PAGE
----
Every other Wednesday, the Wesleyan Connection makes its way into the inboxes of 42,000 Wesleyan students, parents, faculty, staff, and alumni. Though it seems to be a staple of the Wesleyan experience, the online newsletter has not always been around. In fact, it wasn’t until the arrival of Campus News Editor Olivia Drake in 2004 that it finally took digital form.
Born and raised in the Midwest, Drake first encountered reporting and journalism in high school, where she was editor in chief, photo editor, and staff artist for her high school’s monthly news magazine. She earned her bachelor’s degree in scientific and technical communication, with a minor in journalism, from Michigan Technological University in the Upper Peninsula of Michigan in 2001. She worked for two newspapers in Michigan after college, The Daily Mining Gazette and the Holland Sentinel. However, Drake said that she had doubts about her career choice starting off.
“I realized it was too hard to make a living as a reporter,” Drake explained. “I applied for a job at Wesleyan on a whim—I saw my ‘dream job’ on monster.com, a start-up newsletter editor—and the rest is history!”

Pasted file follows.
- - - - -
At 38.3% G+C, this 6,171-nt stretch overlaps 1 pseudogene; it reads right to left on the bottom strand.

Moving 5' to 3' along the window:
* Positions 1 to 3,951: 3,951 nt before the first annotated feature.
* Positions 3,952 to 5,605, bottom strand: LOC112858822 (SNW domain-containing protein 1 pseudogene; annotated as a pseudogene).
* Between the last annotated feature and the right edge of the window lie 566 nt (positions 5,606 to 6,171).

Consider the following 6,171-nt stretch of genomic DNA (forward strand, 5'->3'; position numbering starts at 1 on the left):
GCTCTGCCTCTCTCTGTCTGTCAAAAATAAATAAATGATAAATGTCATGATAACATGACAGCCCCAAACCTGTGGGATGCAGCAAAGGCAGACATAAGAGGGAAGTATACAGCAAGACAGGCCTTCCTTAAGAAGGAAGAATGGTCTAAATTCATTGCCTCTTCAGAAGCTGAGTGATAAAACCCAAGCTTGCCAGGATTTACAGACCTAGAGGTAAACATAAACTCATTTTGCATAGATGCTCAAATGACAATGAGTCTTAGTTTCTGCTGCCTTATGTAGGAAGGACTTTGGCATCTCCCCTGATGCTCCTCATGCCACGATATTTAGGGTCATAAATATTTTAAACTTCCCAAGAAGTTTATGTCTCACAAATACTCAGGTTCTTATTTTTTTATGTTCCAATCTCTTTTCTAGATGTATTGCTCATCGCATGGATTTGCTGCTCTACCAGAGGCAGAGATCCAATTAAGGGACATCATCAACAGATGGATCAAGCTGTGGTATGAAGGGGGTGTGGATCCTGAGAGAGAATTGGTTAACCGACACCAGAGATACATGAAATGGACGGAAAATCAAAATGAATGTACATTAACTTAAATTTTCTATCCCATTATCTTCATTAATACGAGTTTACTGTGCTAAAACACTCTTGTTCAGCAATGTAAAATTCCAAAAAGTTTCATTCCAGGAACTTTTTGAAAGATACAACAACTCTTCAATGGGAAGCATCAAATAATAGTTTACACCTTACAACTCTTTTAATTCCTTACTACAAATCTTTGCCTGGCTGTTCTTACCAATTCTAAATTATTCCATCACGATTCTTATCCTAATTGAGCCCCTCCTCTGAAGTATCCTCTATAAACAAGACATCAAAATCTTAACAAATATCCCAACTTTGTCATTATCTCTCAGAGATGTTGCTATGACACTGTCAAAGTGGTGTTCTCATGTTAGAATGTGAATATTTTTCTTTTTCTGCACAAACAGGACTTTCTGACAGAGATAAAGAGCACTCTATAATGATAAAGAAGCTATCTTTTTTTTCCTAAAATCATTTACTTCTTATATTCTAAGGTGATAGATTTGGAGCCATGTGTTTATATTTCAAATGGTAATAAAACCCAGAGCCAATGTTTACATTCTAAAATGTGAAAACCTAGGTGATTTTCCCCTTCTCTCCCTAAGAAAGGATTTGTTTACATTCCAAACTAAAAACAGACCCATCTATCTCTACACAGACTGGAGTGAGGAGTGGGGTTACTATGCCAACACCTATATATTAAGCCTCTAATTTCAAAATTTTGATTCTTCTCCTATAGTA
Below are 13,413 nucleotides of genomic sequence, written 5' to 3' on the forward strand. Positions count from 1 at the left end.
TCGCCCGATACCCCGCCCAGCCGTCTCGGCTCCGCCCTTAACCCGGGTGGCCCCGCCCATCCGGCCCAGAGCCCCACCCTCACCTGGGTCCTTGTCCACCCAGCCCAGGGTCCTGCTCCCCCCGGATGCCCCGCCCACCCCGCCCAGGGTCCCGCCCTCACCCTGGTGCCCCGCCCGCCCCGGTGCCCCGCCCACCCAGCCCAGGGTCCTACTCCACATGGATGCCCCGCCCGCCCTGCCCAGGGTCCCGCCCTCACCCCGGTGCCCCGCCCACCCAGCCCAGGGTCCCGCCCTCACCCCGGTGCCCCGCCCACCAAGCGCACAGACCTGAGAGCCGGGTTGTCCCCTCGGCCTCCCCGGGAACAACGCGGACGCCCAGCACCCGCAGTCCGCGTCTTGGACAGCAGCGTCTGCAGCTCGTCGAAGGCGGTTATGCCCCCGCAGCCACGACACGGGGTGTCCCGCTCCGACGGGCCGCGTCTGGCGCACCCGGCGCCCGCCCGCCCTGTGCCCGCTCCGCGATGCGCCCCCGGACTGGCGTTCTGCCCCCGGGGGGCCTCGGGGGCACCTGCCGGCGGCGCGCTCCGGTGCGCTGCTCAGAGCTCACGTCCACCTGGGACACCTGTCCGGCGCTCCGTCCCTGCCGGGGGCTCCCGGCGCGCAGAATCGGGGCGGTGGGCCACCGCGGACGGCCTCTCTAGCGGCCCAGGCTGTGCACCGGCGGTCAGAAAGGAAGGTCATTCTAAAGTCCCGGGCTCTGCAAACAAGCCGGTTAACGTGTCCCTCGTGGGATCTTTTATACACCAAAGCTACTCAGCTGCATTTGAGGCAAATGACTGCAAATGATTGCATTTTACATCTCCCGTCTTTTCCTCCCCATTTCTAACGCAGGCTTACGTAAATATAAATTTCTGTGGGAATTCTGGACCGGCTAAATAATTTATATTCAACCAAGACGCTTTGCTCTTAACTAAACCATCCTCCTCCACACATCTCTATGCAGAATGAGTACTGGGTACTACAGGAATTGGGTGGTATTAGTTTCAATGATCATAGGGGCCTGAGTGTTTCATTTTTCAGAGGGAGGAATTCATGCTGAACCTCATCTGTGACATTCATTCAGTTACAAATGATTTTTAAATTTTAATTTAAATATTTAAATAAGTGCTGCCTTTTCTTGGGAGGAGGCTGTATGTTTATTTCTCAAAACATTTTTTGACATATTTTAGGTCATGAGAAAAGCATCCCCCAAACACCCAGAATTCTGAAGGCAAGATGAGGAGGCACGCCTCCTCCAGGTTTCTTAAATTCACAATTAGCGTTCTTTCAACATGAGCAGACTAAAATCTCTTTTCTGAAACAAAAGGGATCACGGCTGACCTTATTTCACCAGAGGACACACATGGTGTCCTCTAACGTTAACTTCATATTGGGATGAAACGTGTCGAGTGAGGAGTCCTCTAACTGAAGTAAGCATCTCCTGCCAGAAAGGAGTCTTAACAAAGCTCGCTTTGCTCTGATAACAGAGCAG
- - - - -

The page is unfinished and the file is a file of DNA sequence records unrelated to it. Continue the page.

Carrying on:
Drake said she only planned on a brief duration at Wesleyan, hoping instead to return to the Midwest and explore another one of her passions.
“I thought I’d stay a few years, then go back to Michigan and run a dog sled team because that was my life goal,” Drake said. “It didn’t happen.”
What Drake thought would be a few-year stint turned into a much longer career. Soon after starting, Drake said she fell in love with Wesleyan and the work she was doing to help establish the newsletter that we now know as the Wesleyan Connection.
“That’s my baby,” Drake said. “That’s what I was hired to do.”
Though she had been hired to do solely the writing for the newsletter, Drake recognized that the Wesleyan Connection would need more than text.
“I was not hired to take pictures at all but I was like, ‘No one’s going to read these articles without a picture,’” Drake said. “So I started going around with a little point-and-shoot and whatever they bought me my first year. It was a Nikon D40. It was a 500-dollar camera and I remember thinking, ‘Wow, Wesleyan is so good to me.’”
But Drake said that there is a lot more that goes into a newsletter than taking pictures and writing text, especially for a university with as many happenings as Wesleyan.
“It’s a lot of gathering news, seeing what’s out there,” Drake explained. “I’m always looking at the calendar to see what would make a good story, what would make a good visual story. I know from my newspaper experience, everything’s about that lead photo. I’m always looking for something that will make a great story, something that will captivate people to go into the newsletter and read more of what’s going on.”
Over the past 15 years, Drake has, undoubtedly, witnessed many happenings on campus. However, one of her favorites is something that actually happens every year: Arrival Day for New Students.